Any service assurance strategy for IMS networks must also include an increased emphasis on traffic monitoring, trend analysis and planning. Among legacy networks, the silo structure kept traffic simple enough that almost all network faults were hardware-related in their root-cause. However, as previously mentioned, one of the key benefits of IMS is the flexibility for subscribers to access and use their network services wherever and however they wish. This new level of flexibility, combined with the increased bandwidth demands of many services, magnifies the impact of traffic on overall network performance. Even in today’s pre-IMS environment, we already see that congestion accounts for a significant portion of service degradation.
Operators need a proactive strategy to maintain QoS in the midst of such complex traffic; retroactively managing the network to “unclog” congestion after service degradation is already felt will not be enough for the IMS subscriber. In this case, historical data on past traffic patterns must be analyzed through advanced correlation techniques in order to anticipate traffic- related faults before their effects reach the end user.
Finally, an important feature of any service assurance solution among IMS networks must be bidirectional mediation, which can almost give the effect of an automated Network Operations Center. Given the complex network operations that will fall under centralized control following IMS rollout, engineers’ manual corrections may be too slow, even if aided by OSS recommendations. Once the data from service- impact, traffic, fault or performance monitoring systems reveal potential service degradation, the ability for the service assurance OSS to initiate automatic corrective action can greatly enhance end-user experience. In fact, even if such corrective action is not yet necessary, such an automated solution could trigger complementary active service monitoring to pinpoint the malfunctioning phase within the whole IMS service delivery chain, adding to the proactive nature of the operation.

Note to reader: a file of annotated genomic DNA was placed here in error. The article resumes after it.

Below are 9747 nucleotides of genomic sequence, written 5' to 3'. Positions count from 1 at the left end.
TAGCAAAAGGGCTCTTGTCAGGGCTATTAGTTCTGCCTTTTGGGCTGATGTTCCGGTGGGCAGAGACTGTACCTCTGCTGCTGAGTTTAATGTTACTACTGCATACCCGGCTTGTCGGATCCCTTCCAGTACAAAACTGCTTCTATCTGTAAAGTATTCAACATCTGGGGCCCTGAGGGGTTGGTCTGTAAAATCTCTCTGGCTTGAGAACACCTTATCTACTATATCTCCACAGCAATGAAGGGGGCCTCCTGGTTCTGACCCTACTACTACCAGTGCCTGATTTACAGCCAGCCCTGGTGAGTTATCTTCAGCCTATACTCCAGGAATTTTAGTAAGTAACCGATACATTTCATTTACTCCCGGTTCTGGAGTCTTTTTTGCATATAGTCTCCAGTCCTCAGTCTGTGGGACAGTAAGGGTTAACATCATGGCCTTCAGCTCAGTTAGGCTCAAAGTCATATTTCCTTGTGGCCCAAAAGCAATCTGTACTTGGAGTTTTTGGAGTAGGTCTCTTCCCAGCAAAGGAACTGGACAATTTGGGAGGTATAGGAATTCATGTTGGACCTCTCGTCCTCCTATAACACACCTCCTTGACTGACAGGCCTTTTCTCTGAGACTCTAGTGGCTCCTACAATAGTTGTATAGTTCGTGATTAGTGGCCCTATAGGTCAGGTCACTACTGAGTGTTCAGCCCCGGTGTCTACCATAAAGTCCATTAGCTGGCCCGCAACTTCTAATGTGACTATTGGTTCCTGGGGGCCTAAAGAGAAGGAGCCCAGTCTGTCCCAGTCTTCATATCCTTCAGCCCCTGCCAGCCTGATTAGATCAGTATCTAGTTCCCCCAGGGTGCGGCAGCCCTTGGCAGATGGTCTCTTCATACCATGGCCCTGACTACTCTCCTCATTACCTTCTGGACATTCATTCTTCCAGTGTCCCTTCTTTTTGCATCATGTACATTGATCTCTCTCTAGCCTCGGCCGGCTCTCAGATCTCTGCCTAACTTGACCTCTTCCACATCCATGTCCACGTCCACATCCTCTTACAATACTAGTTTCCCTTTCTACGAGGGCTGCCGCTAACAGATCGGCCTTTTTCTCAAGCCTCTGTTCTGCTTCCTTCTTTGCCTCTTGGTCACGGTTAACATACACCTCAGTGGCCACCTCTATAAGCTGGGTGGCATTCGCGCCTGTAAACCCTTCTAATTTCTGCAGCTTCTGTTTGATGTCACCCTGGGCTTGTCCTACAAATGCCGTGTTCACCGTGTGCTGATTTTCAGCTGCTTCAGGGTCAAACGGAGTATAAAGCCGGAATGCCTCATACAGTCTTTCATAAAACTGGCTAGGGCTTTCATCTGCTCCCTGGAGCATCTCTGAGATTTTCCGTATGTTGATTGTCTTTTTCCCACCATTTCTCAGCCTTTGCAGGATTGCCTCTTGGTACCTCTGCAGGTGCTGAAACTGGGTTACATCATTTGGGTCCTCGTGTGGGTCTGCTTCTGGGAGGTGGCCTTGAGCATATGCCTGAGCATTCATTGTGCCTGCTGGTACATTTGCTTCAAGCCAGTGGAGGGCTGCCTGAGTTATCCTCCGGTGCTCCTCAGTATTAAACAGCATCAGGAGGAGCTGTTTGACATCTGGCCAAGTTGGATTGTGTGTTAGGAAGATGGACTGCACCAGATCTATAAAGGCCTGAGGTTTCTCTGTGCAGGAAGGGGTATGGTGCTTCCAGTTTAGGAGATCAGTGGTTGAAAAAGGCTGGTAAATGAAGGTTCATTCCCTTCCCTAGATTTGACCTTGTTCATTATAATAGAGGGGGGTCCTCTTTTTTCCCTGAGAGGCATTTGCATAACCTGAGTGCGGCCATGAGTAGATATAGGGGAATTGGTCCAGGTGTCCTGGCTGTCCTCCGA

Premium service quality is an integral part of the user experience that consumers expect from IMS. A major incentive for service providers to deploy their own IMS networks is to offer a high-value, all-inclusive communications service. If concept of IMS is to truly succeed, and avoid becoming another commoditized bit-pipe, then it must be provided with a high enough quality to justify its high value. If service assurance is left for a later priority, providers may still deploy IMS networks, but its market share may be narrower or simply at a lower value. Only a proactive and customer- centric service assurance solution, incorporated in the initial stages of rollout, can uphold QoS at a level which will allow successful market adoption under a high-value framework for IMS networks.
Duby Yoely is VP Solutions Engineering, TTI Telecom. (news - alert) For more information, go to the company online at http://www.tti-telecom.com.